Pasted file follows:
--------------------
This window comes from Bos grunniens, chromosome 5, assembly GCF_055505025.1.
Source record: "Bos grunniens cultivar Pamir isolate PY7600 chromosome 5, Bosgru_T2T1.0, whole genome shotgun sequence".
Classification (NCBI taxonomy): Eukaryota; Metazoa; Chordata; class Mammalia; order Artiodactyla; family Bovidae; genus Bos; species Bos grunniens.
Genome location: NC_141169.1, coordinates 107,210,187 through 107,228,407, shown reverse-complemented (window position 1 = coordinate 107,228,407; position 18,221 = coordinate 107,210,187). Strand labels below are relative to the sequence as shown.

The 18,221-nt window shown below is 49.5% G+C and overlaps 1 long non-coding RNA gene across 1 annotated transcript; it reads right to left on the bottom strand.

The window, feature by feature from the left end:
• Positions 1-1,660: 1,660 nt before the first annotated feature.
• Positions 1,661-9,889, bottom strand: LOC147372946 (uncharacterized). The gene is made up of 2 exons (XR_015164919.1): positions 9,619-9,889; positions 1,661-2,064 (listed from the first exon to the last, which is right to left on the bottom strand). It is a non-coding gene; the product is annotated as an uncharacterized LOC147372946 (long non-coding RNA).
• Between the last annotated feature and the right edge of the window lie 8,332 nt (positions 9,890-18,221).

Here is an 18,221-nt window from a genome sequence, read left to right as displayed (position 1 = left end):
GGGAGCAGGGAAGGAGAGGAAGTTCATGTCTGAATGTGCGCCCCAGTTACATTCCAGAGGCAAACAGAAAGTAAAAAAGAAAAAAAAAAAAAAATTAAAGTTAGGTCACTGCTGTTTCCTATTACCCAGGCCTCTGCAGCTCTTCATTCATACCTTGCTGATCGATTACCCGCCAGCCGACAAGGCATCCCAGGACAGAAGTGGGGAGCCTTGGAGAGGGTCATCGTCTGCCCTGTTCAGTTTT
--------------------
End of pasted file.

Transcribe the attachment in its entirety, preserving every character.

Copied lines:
This window comes from Bos grunniens, chromosome 5, assembly GCF_055505025.1.
Source record: "Bos grunniens cultivar Pamir isolate PY7600 chromosome 5, Bosgru_T2T1.0, whole genome shotgun sequence".
Classification (NCBI taxonomy): Eukaryota; Metazoa; Chordata; class Mammalia; order Artiodactyla; family Bovidae; genus Bos; species Bos grunniens.
Genome location: NC_141169.1, coordinates 107,210,187 through 107,228,407, shown reverse-complemented (window position 1 = coordinate 107,228,407; position 18,221 = coordinate 107,210,187). Strand labels below are relative to the sequence as shown.

The 18,221-nt window shown below is 49.5% G+C and overlaps 1 long non-coding RNA gene across 1 annotated transcript; it reads right to left on the bottom strand.

The window, feature by feature from the left end:
• Positions 1-1,660: 1,660 nt before the first annotated feature.
• Positions 1,661-9,889, bottom strand: LOC147372946 (uncharacterized). The gene is made up of 2 exons (XR_015164919.1): positions 9,619-9,889; positions 1,661-2,064 (listed from the first exon to the last, which is right to left on the bottom strand). It is a non-coding gene; the product is annotated as an uncharacterized LOC147372946 (long non-coding RNA).
• Between the last annotated feature and the right edge of the window lie 8,332 nt (positions 9,890-18,221).

Here is an 18,221-nt window from a genome sequence, read left to right as displayed (position 1 = left end):
GGGAGCAGGGAAGGAGAGGAAGTTCATGTCTGAATGTGCGCCCCAGTTACATTCCAGAGGCAAACAGAAAGTAAAAAAGAAAAAAAAAAAAAAATTAAAGTTAGGTCACTGCTGTTTCCTATTACCCAGGCCTCTGCAGCTCTTCATTCATACCTTGCTGATCGATTACCCGCCAGCCGACAAGGCATCCCAGGACAGAAGTGGGGAGCCTTGGAGAGGGTCATCGTCTGCCCTGTTCAGTTTT